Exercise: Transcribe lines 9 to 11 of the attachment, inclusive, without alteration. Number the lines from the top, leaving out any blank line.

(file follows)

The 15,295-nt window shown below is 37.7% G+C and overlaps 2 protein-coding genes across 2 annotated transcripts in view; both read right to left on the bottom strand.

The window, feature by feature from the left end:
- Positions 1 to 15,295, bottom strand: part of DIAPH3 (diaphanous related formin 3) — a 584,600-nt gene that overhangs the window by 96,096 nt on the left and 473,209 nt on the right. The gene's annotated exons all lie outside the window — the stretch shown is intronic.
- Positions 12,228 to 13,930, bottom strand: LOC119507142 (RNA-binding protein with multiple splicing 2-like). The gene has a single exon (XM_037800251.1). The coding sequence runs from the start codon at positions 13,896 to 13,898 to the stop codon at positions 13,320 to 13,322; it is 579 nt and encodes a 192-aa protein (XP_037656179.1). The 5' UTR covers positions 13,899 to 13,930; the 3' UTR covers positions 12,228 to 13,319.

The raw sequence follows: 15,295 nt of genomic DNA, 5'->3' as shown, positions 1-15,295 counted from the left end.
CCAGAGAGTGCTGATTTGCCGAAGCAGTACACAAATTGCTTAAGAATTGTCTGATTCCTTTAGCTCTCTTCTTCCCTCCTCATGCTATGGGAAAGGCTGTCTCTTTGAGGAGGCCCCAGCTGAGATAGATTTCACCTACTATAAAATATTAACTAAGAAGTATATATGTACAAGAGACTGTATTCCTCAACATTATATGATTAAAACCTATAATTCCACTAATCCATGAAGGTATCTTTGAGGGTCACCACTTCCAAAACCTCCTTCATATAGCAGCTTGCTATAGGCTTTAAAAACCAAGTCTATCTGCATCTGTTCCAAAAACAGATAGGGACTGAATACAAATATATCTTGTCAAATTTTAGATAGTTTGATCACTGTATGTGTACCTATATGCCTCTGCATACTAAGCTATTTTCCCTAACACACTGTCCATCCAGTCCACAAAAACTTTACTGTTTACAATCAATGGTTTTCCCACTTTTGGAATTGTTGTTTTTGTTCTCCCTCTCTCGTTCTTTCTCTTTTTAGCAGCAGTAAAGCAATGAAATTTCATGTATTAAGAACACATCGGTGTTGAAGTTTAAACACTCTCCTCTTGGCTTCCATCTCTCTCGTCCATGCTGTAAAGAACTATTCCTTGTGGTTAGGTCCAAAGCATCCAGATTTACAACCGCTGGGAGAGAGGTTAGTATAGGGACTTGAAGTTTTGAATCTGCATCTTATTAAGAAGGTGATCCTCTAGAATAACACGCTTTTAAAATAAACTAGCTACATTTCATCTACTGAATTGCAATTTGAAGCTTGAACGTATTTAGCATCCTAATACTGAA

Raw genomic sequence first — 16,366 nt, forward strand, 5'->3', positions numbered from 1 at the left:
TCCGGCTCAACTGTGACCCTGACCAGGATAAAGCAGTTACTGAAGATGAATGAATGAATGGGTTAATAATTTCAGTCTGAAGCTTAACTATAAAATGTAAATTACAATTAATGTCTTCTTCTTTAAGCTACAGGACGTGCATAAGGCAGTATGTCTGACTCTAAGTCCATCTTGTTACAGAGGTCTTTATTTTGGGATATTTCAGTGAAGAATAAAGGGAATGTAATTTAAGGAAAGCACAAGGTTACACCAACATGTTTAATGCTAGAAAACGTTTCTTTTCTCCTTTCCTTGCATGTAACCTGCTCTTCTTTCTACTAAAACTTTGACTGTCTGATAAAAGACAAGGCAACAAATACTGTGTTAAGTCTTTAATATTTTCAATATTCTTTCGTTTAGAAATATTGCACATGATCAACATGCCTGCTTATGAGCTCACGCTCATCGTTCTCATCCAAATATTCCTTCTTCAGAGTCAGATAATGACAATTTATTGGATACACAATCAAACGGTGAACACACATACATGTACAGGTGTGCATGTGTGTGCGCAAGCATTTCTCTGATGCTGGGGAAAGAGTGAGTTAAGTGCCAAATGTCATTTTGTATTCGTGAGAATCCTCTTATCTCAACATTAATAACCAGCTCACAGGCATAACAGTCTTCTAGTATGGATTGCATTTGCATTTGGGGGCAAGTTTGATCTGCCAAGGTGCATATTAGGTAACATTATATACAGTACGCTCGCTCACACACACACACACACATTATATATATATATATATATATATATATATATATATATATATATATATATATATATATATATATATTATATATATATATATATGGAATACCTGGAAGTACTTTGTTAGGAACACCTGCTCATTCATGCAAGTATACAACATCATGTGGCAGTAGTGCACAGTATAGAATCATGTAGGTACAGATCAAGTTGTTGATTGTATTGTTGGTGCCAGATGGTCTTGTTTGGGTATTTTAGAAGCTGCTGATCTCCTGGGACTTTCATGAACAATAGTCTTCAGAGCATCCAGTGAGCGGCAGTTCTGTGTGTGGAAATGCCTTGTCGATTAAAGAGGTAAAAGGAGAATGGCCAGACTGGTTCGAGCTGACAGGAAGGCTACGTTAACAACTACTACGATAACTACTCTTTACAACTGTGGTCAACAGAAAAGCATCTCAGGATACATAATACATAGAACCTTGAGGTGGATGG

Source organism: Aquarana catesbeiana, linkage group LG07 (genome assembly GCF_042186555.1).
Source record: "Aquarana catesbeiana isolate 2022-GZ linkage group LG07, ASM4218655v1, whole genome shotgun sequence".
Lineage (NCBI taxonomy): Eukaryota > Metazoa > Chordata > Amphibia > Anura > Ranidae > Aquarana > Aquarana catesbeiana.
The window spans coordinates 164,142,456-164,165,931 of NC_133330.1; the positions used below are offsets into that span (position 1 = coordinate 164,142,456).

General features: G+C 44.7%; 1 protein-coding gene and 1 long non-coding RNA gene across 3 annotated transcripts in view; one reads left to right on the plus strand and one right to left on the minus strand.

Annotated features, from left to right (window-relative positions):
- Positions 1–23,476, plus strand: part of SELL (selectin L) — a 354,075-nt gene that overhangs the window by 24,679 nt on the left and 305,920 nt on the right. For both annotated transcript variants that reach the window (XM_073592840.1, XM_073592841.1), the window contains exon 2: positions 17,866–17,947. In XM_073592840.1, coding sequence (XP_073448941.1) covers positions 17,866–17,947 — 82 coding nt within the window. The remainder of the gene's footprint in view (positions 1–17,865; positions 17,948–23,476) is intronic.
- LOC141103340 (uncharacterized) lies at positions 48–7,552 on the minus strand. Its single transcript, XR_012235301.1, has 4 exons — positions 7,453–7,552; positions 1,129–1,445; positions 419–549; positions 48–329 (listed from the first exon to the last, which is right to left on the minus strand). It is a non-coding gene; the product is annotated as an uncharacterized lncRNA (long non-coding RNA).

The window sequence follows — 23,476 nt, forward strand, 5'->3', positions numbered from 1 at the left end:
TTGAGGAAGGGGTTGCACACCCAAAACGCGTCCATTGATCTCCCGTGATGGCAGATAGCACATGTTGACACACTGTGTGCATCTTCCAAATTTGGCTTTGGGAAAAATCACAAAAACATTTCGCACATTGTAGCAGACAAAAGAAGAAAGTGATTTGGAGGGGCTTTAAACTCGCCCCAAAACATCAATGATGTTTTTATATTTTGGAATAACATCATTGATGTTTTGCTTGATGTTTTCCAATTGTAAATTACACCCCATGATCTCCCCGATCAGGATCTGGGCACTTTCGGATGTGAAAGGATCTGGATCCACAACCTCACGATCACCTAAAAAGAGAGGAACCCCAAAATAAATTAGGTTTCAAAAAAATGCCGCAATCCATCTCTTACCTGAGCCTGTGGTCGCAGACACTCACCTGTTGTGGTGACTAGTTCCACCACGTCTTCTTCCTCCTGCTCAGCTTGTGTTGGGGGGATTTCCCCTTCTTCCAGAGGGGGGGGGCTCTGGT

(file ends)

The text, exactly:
Source organism: Aquarana catesbeiana, linkage group LG07 (genome assembly GCF_042186555.1).
Source record: "Aquarana catesbeiana isolate 2022-GZ linkage group LG07, ASM4218655v1, whole genome shotgun sequence".
Lineage (NCBI taxonomy): Eukaryota > Metazoa > Chordata > Amphibia > Anura > Ranidae > Aquarana > Aquarana catesbeiana.